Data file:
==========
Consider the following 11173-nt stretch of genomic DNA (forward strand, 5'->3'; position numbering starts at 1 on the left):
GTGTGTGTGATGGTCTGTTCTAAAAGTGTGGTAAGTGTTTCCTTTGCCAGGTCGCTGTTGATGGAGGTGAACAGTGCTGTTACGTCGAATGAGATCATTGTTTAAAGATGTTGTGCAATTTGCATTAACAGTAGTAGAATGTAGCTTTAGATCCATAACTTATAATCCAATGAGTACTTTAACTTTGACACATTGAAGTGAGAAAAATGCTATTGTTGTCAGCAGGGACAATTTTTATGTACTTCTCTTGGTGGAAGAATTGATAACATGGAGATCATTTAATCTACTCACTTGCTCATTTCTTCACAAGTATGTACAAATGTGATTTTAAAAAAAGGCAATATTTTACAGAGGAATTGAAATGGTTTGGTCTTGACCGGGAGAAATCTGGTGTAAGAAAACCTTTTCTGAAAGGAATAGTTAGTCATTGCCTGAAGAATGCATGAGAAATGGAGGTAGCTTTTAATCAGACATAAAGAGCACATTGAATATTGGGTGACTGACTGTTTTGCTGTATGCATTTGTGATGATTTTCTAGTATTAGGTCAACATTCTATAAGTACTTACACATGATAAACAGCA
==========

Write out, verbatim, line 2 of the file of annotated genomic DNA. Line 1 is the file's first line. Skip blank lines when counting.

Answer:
GTGTGTGTGATGGTCTGTTCTAAAAGTGTGGTAAGTGTTTCCTTTGCCAGGTCGCTGTTGATGGAGGTGAACAGTGCTGTTACGTCGAATGAGATCATTGTTTAAAGATGTTGTGCAATTTGCATTAACAGTAGTAGAATGTAGCTTTAGATCCATAACTTATAATCCAATGAGTACTTTAACTTTGACACATTGAAGTGAGAAAAATGCTATTGTTGTCAGCAGGGACAATTTTTATGTACTTCTCTTGGTGGAAGAATTGATAACATGGAGATCATTTAATCTACTCACTTGCTCATTTCTTCACAAGTATGTACAAATGTGATTTTAAAAAAAGGCAATATTTTACAGAGGAATTGAAATGGTTTGGTCTTGACCGGGAGAAATCTGGTGTAAGAAAACCTTTTCTGAAAGGAATAGTTAGTCATTGCCTGAAGAATGCATGAGAAATGGAGGTAGCTTTTAATCAGACATAAAGAGCACATTGAATATTGGGTGACTGACTGTTTTGCTGTATGCATTTGTGATGATTTTCTAGTATTAGGTCAACATTCTATAAGTACTTACACATGATAAACAGCA